Step 1: Hire SEIRIM. Ha just kidding, but through constant effort, study and trial and error we have gotten ourselves and our clients to rank very well for their goals (both in China and globally) for almost a decade now, so we know that of which we speak.
Without further ado, step 1:
1. Become aware of who (and what) dominates the search markets and methods:
Search is different in China. It’s more fragmented than in the west, with more players and “on-ramps” into search used. The top search engines are, as of September 2021:
Also note the wide variety of browsers, especially because in China the browser can influence the content and app usage of the user significantly, think walled garden effects:
Searching with Apps is much more of a thing in China than in the West, think of product searching within shopping apps, and general searching within WeChat, which has now almost as many search users as Baidu's app. An interesting bit of data from Zhiyan Consulting indicates that WeChat, (which wasn't appearing in the direct Search Engine usage data above from Statcounter) has now more than 500 million monthly users for search, compared to 558 million in Baidu's app.
Note this is for the search feature within WeChat, "WeChat Souyisou", as their general monthly users are over 1.151 Billion (!)
You need a WeChat presence as a company to appear in the results. To succeed, pay attention to aspects that will affect your ranking: Account credit, quality content, and user behavior (Click, stay, reward, reading completion rate, interaction, attention, etc.）
It’s more mobile. Most search is done on mobile, at 64.88%, compared to 54.61% in the west:
The Takeaway, a.k.a "Do This": In contrast to SEO in the west where we check Google rankings and that tells us most all of the story - in China we need to take in a broader view of more search engines, more search methods like WeChat, more browsers as they affect the searchers' results environment and so on. Later we will showcase some helpful tools to do that, but for now just be aware of the broader vision required.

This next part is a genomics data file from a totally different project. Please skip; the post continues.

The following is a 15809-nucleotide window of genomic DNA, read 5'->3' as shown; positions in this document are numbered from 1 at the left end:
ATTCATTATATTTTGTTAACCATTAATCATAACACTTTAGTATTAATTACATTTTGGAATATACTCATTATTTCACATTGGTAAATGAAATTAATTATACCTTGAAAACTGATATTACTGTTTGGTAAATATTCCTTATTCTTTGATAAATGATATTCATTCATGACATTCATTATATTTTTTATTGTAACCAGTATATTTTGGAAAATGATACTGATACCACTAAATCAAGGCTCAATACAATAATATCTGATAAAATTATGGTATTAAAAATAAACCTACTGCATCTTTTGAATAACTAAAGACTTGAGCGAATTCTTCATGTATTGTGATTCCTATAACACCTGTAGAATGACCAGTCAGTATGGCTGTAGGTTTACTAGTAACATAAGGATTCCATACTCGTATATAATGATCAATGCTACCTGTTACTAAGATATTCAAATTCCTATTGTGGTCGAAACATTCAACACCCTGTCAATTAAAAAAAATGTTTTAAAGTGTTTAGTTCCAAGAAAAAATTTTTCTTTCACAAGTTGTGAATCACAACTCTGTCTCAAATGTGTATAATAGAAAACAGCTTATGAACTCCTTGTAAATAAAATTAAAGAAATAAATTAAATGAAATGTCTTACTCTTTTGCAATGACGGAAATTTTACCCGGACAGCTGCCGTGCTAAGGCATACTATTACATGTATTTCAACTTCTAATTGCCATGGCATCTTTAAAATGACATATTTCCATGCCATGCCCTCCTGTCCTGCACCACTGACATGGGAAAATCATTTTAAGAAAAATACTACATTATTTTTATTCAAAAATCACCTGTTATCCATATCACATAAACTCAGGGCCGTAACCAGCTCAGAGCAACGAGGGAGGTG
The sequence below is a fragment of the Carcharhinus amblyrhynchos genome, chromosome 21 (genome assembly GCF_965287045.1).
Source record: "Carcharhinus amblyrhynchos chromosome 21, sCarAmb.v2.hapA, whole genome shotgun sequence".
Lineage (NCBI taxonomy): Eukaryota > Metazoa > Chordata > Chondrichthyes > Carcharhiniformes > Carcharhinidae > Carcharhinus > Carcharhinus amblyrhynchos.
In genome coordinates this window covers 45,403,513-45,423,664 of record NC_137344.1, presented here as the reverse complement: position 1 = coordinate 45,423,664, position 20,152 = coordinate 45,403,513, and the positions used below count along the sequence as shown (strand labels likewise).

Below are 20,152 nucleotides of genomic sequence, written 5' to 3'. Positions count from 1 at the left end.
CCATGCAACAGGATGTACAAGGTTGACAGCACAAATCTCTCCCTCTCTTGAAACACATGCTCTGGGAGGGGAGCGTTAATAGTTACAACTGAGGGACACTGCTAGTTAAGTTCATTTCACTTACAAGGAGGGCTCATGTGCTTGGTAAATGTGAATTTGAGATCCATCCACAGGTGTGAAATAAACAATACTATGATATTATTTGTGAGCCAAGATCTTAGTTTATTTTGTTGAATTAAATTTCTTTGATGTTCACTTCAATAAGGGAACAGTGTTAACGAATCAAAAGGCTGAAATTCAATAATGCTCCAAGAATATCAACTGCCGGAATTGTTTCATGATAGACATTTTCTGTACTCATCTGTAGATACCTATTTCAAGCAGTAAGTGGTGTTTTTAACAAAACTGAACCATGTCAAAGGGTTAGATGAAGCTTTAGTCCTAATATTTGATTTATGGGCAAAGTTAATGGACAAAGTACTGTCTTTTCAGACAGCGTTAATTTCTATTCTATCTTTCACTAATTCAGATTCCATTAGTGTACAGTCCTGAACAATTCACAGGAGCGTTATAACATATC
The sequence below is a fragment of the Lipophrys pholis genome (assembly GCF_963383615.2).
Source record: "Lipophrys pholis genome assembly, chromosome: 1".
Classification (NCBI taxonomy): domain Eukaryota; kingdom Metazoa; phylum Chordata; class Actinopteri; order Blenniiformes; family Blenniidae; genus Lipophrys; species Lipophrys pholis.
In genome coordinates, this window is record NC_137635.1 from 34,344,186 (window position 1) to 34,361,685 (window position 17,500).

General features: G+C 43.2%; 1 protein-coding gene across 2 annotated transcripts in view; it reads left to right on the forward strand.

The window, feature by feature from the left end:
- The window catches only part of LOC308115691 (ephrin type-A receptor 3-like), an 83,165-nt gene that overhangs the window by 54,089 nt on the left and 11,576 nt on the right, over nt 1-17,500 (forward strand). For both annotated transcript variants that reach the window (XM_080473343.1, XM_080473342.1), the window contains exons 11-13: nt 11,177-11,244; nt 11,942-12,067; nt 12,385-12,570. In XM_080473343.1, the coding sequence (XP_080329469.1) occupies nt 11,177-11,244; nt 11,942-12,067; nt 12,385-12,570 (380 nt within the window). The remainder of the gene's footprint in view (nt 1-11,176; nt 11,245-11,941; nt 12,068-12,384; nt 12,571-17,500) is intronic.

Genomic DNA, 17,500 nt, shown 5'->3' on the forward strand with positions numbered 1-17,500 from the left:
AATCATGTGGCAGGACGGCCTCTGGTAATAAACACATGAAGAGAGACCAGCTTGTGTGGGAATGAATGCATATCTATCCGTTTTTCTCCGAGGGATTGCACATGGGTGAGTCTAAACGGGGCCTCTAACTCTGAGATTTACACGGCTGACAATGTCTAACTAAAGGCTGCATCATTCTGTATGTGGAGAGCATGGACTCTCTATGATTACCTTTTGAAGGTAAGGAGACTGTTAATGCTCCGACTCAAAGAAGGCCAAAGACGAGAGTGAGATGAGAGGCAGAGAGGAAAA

2. Get comfortable with the “Pay to Play” China SEO game.
SERPs are more populated with self-owned platform options and advertisements.
The controlling search platforms, think Baidu here, not so subtly suggest participation into their paid tier systems.
Sign up here for the Baidu Trust System, and if you have the budget it’s worth considering paying for one of their “verified” tiers. It’s debatable if it helps rankings directly, but it helps indexing your site for sure and will result in a visual indicator next to your company’s listing in search results which should help conversions. Can see their options range from free, to 2000, 3000 and 3600 RMB in the range of consideration for most companies.
What do you get for your hard-earned money? Well, like we say it's debatable (but possible) that it directly helps your rankings, but your company will go through Baidu's verification process, which will help conversions via more trust in your company's listing. Your entry in search will have special details, showing your company name, phone number, website, address, verified status and more like can see here:
You are also vetted by Baidu's Trust System team for creditworthiness and get your entry in their database, giving searchers very helpful and trusted insight into your company, like so:
If you're a big company and brand and feeling ambitious, there are next levels up starting at around 13688RMB yearly which come with many more features like more images, info, site links and more, can see:
The Takeaway: Shift some of your SEO and marketing budget into the column of just outright paying the search engine masters, Baidu in this case. It's not mandatory, but for many companies it's an advisable 'Faustian bargain'...
3. Gear towards volume
Work hard for many links. China SEO is certainly a numbers game, SEO always is but it’s amped up here due to the volume of competing content, signal noise, scan frequency and slightly antiquated algorithm. Links from websites on Chinese servers, with ICP license and in Simplified Chinese are important. It's not only quality but also quantity that matters in China SEO.